I get a vid chat from at least one parent every night. My sister even misses me enough to poke her face in once in a while. Within six months my mother’s eyes don’t even water. The whole group is planning a visit but space travel is expensive when you travel in the passenger section of a ship. It could be awhile before they can come to Jasper’s.
Instead of summer vacation on Jasper’s they have planting season. There is a constant shortage of people and equipment. Everything with an engine is involved and everything with two legs is working from sun up to sun down. Before the war farming techniques were becoming fairly advanced, at least on Earth. When Jasper’s World first started farming it was almost like caveman days, they were using hand tools and homemade tractors made out of parts of old cars and trucks. It’s not all that much better now-a-days. With some of the war effort tapering off Jasper’s has a deal with the Army and army green equipment is getting more common but real, made for farming, equipment is still rare.
One of the things Mr. Armstrong is good at is putting together different parts from several vehicles and creating useful farm equipment. On rainy days or when the crops can do without him he creates his visions in a small green plastic barn near our home.
“Grind that down good and clean, that arm needs to get under the ground and push the potatoes up the the surface but it can’t be sharp so it’s going to have to handle a lot of force.”
I run the grinder until I can almost see myself in the metal and then Chester hands me the end of the wire feed welder, “you sure?” I ask, he’s only trusted my welds to things of lesser importance.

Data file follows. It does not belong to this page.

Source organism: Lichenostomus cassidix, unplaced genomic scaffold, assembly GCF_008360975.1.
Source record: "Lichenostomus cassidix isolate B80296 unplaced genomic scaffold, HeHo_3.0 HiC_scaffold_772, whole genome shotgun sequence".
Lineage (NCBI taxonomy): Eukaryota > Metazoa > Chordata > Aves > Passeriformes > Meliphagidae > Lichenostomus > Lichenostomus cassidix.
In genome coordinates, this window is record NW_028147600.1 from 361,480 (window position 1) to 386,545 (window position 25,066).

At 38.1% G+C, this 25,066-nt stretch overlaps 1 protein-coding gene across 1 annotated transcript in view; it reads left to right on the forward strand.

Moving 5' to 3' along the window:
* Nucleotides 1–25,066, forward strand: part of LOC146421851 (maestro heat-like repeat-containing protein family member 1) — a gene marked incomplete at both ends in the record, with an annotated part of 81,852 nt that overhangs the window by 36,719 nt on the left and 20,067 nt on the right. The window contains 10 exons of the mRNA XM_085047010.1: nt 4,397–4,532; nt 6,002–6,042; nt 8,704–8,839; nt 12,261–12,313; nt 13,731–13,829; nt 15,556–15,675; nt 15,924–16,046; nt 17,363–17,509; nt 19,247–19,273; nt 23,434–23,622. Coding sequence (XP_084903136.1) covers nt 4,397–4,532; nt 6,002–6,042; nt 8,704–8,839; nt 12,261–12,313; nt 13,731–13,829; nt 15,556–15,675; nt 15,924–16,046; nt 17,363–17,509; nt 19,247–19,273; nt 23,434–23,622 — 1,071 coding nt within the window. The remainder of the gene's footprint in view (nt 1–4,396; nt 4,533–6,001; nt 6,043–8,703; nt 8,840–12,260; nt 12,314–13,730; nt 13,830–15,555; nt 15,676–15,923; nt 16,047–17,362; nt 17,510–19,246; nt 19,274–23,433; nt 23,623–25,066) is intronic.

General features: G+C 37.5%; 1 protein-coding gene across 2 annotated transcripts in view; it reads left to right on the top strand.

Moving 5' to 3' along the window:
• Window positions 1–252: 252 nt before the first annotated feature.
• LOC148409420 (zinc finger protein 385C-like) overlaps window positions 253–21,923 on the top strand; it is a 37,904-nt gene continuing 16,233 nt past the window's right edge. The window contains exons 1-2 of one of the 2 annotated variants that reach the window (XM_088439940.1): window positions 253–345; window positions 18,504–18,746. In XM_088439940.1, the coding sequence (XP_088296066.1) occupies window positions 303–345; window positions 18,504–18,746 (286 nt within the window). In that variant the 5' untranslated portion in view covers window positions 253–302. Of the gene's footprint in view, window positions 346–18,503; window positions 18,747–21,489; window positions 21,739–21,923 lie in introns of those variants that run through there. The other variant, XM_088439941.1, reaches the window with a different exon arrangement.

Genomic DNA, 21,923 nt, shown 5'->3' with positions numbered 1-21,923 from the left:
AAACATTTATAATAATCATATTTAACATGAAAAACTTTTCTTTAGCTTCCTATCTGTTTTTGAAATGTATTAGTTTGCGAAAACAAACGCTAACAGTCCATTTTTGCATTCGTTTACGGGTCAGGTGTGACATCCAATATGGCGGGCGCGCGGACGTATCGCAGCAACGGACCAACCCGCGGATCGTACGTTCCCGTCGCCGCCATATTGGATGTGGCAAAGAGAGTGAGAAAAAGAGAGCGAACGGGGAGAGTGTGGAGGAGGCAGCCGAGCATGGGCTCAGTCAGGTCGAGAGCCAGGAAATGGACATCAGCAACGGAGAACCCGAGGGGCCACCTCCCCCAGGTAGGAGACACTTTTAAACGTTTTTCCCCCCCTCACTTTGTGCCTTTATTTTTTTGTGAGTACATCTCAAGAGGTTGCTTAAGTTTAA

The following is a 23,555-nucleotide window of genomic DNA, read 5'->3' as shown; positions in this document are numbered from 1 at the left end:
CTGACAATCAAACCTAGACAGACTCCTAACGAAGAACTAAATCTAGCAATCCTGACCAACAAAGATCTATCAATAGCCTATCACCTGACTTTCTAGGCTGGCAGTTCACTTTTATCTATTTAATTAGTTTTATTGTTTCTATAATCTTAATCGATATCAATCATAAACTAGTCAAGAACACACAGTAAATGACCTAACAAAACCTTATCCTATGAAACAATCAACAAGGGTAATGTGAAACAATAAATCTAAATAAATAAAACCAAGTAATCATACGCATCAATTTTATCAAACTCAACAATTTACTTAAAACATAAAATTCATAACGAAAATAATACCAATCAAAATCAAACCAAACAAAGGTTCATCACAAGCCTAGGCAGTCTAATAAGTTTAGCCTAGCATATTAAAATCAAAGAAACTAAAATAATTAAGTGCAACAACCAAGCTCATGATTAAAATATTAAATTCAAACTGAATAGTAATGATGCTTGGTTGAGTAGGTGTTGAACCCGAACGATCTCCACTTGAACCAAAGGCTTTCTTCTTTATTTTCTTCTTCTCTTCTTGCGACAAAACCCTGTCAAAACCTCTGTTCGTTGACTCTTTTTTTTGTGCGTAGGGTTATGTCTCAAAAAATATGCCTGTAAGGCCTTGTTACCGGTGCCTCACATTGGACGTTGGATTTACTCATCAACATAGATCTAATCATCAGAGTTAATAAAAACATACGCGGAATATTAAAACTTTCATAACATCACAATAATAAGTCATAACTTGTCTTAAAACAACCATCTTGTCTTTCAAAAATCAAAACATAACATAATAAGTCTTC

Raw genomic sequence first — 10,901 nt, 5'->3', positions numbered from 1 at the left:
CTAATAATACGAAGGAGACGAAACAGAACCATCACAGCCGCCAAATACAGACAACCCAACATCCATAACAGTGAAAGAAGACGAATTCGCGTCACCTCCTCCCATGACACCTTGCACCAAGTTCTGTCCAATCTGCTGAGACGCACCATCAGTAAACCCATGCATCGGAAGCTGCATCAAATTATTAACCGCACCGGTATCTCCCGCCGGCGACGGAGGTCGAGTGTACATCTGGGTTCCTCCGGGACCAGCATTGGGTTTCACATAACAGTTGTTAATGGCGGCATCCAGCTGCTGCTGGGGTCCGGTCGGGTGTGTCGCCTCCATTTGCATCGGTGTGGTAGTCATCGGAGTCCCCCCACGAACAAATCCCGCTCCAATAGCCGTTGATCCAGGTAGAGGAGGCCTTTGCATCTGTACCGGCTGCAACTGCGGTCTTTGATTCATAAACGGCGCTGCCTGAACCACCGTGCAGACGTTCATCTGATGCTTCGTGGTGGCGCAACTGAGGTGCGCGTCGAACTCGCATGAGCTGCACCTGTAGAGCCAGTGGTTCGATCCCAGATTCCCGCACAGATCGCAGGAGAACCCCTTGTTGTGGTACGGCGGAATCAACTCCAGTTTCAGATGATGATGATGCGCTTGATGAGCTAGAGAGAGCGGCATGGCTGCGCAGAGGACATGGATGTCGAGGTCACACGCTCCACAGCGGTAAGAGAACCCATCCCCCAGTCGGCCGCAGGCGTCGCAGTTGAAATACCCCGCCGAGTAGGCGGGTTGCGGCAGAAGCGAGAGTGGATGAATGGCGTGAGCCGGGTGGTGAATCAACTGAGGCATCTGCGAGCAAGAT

“You’re getting good at this Trenton, just take your time, I’ll check the weld.”
I join up the metal with clamps and find myself a comfortable position; by the time I’m through even I would compliment myself on my welding, if that sort of thing were considered polite.
One of the most important tasks while plants do their growing is to check on them. There is some skill involved. Although there are very few insect type pests on Jasper’s World there are a few and when they make a stand it is important to deal with it as soon as possible, so I needed to learn how to identify these small creatures. A basic understanding of irrigation in order to see malfunctions, even though most of these malfunctions come with large flooded areas, is needed. The primary skill is that a person be able to walk long distances without getting too badly lost; turns out I’m pretty good at walking and not very concerned with getting lost.